Percutaneous epididymal sperm aspiration for men with obstructive azoospermia: Predictors of outcomes
Mohammad H Alkandari 3, Nawar Touma1, Armand Zini2.
1Faculty of Medicine, McGill University, Montreal, QC, Canada; 2Division of Urology, St-Mary's Hospital , Montreal, QC, Canada; 3Division of Urology, McGill University Health Center , Montreal, QC, Canada
Introduction: We sought to evaluate sperm retrieval and pregnancy outcomes following percutaneous epididymal sperm aspiration (PESA) and intra-cytoplasmic sperm injection (ICSI) in men with obstructive azoospermia (OA).
Methods: Data were collected retrospectively from 533 patients with OA who underwent PESA between March 2007 and June 2019. Sperm retrieval outcomes were reported as motile sperm (>1% motile), rare motile sperm (≤1% motile), non-motile sperm and no sperm found. We recorded clinical pregnancy per embryo transfer and live birth rates.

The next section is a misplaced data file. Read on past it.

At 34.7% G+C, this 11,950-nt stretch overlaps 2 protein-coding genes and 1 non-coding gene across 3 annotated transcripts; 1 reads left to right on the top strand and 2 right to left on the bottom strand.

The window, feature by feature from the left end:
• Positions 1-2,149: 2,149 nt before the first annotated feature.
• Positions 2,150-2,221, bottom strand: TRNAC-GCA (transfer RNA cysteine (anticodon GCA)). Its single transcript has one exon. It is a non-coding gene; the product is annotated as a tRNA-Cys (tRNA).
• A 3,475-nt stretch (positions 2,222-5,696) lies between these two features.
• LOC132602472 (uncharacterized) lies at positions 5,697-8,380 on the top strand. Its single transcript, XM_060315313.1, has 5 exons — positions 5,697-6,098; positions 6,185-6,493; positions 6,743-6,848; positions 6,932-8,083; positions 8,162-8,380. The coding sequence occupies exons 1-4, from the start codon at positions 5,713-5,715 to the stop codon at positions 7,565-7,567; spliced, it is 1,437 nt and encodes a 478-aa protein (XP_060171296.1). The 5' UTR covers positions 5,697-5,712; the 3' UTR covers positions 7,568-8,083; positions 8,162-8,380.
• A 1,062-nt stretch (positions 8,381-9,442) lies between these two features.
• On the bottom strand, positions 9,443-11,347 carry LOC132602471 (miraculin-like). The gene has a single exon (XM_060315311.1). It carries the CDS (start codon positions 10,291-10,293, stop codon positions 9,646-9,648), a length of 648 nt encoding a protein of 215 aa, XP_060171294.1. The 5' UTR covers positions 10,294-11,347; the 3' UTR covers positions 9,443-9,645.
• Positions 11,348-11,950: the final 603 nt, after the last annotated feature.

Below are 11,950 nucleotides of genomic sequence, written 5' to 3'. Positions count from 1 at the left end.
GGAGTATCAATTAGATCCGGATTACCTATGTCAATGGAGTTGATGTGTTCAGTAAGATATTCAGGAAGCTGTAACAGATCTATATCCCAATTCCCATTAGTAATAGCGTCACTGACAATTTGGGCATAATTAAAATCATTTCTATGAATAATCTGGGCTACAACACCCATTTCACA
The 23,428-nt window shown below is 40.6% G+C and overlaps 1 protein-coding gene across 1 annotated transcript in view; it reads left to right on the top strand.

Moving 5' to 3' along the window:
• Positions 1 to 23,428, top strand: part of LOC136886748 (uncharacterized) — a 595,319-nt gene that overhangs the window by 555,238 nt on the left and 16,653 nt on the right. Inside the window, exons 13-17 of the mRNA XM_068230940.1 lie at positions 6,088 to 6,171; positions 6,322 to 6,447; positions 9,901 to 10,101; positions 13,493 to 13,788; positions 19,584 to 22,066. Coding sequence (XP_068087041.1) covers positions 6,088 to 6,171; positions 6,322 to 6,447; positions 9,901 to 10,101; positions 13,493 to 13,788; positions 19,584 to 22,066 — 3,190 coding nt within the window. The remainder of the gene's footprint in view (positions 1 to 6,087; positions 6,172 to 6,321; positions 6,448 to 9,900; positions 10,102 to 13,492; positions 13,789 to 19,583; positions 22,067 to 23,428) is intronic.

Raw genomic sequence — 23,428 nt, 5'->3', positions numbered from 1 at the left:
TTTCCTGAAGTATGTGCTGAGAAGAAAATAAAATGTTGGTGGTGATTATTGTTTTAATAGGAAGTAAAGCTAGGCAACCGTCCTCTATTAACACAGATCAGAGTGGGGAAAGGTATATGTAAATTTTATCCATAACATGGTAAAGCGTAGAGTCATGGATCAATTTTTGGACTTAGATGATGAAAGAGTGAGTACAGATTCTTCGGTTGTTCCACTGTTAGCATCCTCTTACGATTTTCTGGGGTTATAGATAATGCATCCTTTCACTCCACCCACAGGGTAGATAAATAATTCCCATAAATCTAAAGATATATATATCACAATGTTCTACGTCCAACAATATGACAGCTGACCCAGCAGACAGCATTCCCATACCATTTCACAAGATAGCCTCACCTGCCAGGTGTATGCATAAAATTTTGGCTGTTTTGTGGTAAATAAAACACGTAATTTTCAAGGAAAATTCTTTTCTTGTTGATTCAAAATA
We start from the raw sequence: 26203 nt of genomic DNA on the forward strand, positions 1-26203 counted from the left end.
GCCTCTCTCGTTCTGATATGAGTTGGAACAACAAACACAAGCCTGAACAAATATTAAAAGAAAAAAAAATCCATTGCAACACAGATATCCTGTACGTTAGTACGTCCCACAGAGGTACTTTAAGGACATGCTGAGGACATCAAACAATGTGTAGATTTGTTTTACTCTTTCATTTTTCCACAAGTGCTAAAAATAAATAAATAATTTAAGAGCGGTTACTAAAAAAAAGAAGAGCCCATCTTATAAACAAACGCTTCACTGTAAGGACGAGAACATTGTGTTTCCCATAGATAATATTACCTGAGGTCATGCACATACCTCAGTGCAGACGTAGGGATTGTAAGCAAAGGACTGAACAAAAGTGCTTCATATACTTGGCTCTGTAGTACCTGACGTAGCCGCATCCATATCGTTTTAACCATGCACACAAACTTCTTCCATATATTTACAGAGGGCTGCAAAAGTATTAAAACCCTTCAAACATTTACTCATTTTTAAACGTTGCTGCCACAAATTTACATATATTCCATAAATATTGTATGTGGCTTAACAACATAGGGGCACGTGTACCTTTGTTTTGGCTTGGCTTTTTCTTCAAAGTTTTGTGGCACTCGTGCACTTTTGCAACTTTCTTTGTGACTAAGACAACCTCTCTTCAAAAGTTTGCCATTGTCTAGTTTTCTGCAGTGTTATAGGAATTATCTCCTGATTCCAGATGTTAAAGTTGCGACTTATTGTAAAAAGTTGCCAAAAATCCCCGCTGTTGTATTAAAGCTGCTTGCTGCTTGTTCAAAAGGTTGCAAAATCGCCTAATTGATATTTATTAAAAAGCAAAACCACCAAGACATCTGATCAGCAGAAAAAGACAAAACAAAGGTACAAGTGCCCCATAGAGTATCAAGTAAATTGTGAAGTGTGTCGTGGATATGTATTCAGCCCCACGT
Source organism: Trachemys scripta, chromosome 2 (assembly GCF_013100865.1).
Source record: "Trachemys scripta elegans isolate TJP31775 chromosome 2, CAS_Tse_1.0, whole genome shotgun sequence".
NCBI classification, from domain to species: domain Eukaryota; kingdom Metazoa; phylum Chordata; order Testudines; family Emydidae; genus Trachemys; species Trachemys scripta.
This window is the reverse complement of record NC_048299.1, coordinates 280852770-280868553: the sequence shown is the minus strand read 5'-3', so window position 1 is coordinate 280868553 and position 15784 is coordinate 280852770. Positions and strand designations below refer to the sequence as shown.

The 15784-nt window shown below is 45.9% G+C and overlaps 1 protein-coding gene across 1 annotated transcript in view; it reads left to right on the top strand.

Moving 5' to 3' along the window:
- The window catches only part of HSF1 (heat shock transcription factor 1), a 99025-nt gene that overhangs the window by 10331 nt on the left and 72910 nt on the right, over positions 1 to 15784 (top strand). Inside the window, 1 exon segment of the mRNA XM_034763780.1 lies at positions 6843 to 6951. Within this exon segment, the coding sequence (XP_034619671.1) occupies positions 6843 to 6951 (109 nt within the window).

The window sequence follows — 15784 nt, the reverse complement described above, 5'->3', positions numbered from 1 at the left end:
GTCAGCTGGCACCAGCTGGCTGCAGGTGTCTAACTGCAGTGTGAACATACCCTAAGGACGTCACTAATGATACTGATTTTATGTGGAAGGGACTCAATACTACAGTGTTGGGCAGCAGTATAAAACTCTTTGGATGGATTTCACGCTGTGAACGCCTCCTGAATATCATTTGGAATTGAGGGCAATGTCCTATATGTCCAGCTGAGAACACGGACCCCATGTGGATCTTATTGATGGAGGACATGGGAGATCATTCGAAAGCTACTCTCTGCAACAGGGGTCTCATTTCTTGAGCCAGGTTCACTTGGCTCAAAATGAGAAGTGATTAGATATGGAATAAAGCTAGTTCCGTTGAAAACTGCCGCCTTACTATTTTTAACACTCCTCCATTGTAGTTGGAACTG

Results: Following PESA, motile sperm were detected in 404 patients (75.8%), rare motile sperm in 41 (7.7%), non-motile sperm in 67 (12.6%) and no sperm were found in 21 (3.9%). There was no difference between the groups in terms of paternal age, however, there was a significantly higher testicular volume in men who had motile sperm compared to those who had no sperm or nonmotile sperm (p=0.015). The overall clinical pregnancy and live birth rates per embryo transfer were 37.6% and 23.7%, respectively, with a mean of 1.1 (±0.5) embryos transferred. Paternal age, clinical diagnosis and sperm motility were not associated with clinical pregnancy rates.
Conclusions: The data suggest that PESA yields good motile sperm retrieval rates in patients with OA with overall good pregnancy rates. Larger testicular volume was predictive of higher motile sperm retrieval rates.
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||Unmoderated Posters||Percutaneous epididymal sperm aspiration for men with obstructive azoospermia: predictors of outcomes||TBD|